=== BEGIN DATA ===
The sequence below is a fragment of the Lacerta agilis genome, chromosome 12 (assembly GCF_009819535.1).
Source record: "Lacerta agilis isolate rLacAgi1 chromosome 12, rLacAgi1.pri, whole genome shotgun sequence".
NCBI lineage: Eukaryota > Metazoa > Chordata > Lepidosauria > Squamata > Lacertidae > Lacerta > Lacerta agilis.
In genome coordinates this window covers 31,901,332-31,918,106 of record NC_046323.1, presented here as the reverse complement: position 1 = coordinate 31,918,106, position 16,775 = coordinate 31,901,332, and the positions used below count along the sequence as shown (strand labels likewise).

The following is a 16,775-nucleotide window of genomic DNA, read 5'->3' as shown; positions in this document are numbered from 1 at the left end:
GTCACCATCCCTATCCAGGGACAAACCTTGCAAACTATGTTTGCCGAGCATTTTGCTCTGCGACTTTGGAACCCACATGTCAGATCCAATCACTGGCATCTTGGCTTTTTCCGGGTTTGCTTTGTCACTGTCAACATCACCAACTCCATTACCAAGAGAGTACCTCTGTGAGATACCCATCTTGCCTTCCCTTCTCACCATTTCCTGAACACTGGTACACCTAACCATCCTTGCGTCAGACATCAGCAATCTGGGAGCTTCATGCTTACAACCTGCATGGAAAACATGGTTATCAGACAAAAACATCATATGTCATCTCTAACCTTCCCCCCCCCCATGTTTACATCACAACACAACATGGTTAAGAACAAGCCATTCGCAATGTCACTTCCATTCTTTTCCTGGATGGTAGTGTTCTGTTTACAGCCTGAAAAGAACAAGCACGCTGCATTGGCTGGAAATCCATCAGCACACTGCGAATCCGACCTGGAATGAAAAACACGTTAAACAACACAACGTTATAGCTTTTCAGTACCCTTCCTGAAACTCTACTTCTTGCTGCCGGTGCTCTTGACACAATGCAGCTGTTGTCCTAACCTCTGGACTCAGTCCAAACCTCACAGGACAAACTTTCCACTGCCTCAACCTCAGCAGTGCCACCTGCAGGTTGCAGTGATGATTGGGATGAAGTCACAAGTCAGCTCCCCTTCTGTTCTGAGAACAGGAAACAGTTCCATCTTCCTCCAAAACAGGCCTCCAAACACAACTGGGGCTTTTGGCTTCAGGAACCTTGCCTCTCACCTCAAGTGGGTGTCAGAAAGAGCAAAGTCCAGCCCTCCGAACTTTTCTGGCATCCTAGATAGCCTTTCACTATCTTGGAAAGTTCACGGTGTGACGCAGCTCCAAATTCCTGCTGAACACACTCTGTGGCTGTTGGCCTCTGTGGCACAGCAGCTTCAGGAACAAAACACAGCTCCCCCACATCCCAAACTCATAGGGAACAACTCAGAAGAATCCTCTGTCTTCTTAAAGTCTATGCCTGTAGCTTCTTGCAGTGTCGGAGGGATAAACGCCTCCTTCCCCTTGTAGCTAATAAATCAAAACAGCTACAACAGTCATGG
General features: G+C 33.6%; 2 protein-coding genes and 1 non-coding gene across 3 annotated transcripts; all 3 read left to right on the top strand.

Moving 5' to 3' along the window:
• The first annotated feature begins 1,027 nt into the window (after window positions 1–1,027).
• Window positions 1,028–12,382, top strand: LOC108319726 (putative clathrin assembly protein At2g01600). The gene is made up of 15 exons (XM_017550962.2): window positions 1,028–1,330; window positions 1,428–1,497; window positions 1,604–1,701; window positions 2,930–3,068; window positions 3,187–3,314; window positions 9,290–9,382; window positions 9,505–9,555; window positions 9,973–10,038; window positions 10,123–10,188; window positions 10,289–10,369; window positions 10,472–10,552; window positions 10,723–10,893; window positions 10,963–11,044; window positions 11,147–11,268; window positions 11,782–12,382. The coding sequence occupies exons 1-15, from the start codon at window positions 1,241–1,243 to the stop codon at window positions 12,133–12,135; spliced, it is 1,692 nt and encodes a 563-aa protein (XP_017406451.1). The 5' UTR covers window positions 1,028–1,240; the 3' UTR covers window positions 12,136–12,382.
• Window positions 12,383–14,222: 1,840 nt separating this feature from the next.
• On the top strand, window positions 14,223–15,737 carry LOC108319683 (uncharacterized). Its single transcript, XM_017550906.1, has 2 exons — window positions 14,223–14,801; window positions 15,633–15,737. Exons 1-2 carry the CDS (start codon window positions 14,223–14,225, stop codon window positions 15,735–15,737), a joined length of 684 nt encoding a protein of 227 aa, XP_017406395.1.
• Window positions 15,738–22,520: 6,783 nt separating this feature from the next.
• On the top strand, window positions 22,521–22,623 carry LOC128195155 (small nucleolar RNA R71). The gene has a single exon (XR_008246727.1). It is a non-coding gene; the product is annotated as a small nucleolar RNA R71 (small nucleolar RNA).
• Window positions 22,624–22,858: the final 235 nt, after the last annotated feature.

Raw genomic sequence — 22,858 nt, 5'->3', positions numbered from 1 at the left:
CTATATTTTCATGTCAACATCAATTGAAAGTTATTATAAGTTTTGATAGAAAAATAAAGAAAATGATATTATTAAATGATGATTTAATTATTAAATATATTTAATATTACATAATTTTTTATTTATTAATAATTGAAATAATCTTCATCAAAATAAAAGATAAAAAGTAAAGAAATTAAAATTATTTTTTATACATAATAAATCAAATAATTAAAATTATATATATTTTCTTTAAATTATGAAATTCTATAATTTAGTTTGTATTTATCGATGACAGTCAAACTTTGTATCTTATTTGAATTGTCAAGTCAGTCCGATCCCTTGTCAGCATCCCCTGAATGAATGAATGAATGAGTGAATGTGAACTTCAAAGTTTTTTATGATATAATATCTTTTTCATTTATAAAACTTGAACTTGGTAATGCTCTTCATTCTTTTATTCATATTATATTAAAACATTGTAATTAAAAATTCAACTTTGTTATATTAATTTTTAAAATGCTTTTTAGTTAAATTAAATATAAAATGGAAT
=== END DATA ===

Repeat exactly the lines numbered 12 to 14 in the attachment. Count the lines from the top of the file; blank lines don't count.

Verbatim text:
• On the top strand, window positions 14,223–15,737 carry LOC108319683 (uncharacterized). Its single transcript, XM_017550906.1, has 2 exons — window positions 14,223–14,801; window positions 15,633–15,737. Exons 1-2 carry the CDS (start codon window positions 14,223–14,225, stop codon window positions 15,735–15,737), a joined length of 684 nt encoding a protein of 227 aa, XP_017406395.1.
• Window positions 15,738–22,520: 6,783 nt separating this feature from the next.
• On the top strand, window positions 22,521–22,623 carry LOC128195155 (small nucleolar RNA R71). The gene has a single exon (XR_008246727.1). It is a non-coding gene; the product is annotated as a small nucleolar RNA R71 (small nucleolar RNA).